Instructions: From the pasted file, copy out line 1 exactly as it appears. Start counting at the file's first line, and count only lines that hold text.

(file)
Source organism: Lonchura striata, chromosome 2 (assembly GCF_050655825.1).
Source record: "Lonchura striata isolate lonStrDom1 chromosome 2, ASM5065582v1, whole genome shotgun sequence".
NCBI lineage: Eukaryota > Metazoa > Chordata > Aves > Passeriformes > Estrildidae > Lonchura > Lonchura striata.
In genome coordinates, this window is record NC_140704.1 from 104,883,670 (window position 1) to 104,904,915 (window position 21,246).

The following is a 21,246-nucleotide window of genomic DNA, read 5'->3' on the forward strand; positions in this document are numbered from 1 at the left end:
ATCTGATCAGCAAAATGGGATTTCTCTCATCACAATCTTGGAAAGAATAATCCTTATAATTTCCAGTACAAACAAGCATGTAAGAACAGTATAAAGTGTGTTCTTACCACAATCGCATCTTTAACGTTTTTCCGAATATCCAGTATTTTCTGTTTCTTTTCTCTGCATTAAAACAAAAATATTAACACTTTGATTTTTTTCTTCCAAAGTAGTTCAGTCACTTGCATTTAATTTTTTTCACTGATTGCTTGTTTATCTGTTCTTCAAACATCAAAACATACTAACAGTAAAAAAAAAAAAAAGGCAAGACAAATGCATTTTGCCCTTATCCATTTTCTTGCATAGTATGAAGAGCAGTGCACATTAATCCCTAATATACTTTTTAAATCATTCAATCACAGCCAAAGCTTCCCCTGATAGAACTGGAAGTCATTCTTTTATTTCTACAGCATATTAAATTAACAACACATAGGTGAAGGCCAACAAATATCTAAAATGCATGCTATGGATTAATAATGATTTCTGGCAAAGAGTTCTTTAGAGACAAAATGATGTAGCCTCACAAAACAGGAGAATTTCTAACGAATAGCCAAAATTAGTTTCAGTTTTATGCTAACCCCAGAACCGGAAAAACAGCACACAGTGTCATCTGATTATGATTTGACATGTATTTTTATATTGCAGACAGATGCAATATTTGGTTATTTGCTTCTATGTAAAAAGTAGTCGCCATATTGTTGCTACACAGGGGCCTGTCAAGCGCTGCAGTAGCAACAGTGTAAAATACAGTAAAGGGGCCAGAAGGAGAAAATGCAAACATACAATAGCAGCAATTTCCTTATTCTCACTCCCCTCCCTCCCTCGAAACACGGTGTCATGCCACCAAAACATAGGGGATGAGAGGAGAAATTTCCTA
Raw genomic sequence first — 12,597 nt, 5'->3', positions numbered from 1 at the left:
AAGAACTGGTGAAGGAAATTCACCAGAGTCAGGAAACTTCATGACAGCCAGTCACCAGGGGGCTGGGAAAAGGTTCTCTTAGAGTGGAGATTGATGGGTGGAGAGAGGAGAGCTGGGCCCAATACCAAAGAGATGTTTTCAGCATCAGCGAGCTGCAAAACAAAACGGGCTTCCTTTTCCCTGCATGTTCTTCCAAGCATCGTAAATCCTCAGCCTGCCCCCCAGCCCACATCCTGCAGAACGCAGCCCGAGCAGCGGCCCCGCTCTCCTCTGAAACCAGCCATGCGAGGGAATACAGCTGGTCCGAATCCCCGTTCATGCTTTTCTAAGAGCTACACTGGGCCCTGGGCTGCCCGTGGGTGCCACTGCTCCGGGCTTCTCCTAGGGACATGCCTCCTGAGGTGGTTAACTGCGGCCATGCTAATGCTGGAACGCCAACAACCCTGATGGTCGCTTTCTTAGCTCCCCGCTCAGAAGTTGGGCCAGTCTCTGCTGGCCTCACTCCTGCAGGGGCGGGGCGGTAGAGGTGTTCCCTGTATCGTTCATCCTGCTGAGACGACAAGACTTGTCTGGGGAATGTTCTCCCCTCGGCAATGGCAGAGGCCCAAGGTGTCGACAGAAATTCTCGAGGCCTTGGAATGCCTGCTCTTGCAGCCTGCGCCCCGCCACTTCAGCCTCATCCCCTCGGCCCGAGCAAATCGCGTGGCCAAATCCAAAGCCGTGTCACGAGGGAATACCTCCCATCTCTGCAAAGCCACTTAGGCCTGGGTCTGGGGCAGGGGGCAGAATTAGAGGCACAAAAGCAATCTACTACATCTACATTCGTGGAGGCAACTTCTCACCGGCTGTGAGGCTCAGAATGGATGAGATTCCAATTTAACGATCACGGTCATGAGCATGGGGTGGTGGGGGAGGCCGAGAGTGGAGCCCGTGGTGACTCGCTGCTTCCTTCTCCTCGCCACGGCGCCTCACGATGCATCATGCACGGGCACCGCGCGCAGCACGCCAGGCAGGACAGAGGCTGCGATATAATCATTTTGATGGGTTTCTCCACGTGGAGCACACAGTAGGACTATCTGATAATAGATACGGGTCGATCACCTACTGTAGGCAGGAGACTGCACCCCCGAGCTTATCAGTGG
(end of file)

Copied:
Source organism: Lonchura striata, chromosome 2 (assembly GCF_050655825.1).